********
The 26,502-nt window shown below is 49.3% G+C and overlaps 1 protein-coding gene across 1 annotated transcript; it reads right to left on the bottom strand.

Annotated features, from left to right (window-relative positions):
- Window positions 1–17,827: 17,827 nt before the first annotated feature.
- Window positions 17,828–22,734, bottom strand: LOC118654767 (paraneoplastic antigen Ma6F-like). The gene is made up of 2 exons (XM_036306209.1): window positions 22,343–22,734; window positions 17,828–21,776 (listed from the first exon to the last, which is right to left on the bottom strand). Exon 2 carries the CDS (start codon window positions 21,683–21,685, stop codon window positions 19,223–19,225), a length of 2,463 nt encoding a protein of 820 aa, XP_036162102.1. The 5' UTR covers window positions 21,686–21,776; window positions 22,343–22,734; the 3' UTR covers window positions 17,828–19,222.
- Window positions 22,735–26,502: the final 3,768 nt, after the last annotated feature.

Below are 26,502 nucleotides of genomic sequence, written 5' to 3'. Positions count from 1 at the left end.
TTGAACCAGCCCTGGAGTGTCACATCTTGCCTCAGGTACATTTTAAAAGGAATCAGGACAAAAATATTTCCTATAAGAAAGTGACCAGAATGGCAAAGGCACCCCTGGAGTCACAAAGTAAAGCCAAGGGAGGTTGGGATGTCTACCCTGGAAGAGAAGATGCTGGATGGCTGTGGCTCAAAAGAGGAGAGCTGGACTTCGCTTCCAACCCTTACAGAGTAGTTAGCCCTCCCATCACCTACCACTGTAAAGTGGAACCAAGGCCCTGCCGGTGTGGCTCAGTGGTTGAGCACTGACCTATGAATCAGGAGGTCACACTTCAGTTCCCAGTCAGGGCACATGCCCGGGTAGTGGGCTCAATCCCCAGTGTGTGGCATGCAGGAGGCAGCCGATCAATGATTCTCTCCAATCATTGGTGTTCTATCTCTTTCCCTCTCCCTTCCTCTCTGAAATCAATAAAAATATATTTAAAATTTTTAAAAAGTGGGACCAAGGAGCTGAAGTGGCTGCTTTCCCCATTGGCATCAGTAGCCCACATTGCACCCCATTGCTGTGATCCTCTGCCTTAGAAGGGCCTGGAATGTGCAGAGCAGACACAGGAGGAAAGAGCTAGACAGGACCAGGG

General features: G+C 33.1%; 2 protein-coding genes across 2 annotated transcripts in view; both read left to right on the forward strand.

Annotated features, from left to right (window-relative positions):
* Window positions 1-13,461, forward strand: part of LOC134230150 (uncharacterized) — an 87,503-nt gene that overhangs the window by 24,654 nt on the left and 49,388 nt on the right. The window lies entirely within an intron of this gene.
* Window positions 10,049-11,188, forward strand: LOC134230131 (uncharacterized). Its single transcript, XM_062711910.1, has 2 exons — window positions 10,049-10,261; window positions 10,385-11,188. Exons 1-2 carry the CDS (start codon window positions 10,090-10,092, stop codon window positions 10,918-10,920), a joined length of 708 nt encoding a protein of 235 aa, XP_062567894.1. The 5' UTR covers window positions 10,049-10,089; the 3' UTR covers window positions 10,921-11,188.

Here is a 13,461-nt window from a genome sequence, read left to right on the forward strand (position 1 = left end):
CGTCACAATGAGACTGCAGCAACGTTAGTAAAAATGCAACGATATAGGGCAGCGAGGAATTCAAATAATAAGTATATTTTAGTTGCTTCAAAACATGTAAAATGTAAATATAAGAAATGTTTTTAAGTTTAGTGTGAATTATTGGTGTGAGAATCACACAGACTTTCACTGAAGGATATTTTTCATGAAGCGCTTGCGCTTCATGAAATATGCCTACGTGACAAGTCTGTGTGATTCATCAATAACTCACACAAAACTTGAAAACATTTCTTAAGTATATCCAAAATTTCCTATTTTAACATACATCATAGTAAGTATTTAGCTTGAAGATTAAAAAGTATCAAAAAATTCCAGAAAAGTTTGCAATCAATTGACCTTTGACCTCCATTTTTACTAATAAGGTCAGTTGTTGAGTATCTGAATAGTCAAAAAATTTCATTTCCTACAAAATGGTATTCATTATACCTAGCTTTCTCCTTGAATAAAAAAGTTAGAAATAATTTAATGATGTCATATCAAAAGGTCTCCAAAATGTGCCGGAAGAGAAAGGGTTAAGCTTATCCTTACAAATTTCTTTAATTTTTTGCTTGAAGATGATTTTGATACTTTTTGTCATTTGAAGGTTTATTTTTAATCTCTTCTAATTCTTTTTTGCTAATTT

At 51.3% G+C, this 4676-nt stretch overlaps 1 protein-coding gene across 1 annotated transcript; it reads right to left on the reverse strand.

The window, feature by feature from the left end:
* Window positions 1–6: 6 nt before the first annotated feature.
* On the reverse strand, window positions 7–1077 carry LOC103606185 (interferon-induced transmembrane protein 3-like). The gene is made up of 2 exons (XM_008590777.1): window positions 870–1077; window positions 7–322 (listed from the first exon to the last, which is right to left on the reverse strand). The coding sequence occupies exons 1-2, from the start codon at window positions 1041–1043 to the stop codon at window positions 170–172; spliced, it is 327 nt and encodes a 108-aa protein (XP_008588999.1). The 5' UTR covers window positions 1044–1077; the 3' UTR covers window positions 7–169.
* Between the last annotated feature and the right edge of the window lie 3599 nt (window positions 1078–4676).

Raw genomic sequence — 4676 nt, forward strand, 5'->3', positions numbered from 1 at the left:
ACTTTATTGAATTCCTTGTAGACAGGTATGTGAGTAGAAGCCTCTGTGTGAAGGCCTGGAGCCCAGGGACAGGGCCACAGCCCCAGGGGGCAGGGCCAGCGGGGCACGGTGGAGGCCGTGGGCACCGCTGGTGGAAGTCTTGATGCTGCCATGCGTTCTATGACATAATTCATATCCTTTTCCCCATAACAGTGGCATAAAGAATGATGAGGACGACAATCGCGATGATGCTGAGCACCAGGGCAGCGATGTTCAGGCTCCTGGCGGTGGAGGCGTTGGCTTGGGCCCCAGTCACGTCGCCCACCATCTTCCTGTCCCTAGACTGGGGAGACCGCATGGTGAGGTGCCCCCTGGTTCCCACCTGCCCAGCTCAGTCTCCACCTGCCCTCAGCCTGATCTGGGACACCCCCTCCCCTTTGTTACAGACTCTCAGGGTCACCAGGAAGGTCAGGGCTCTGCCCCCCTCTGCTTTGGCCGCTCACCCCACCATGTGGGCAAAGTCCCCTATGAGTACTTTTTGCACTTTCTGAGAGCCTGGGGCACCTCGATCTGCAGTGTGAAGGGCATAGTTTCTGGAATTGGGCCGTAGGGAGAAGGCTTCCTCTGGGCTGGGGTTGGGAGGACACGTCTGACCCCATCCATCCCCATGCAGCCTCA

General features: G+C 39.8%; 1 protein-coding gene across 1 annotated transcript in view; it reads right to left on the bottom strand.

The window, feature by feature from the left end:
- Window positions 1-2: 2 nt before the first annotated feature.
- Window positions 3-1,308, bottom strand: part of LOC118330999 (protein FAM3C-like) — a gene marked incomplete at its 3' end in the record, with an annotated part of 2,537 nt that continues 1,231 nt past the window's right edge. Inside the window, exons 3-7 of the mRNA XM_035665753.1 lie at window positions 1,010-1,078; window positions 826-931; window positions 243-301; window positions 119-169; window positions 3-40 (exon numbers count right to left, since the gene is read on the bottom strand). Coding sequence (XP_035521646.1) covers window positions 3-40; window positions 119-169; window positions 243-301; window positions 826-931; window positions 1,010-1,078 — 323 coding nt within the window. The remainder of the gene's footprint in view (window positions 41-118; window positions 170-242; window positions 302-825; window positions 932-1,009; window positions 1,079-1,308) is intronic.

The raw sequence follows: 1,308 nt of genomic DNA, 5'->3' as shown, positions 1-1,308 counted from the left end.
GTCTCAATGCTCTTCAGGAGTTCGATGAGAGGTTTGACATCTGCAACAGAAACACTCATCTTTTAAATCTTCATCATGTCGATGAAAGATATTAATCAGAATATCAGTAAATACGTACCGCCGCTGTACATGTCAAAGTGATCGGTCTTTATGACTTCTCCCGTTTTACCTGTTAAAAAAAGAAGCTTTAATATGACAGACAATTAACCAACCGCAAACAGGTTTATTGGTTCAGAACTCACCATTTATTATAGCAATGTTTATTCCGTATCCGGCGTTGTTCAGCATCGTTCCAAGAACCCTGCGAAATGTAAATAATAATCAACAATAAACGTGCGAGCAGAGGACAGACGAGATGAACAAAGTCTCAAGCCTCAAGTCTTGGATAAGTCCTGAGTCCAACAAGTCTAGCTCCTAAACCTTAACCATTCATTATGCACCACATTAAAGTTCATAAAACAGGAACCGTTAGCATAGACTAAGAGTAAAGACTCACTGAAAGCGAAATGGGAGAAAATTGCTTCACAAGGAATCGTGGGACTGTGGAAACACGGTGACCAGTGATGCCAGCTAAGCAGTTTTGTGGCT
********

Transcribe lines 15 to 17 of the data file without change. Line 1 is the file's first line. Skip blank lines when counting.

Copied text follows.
The window, feature by feature from the left end:
* Window positions 1–6: 6 nt before the first annotated feature.
* On the reverse strand, window positions 7–1077 carry LOC103606185 (interferon-induced transmembrane protein 3-like). The gene is made up of 2 exons (XM_008590777.1): window positions 870–1077; window positions 7–322 (listed from the first exon to the last, which is right to left on the reverse strand). The coding sequence occupies exons 1-2, from the start codon at window positions 1041–1043 to the stop codon at window positions 170–172; spliced, it is 327 nt and encodes a 108-aa protein (XP_008588999.1). The 5' UTR covers window positions 1044–1077; the 3' UTR covers window positions 7–169.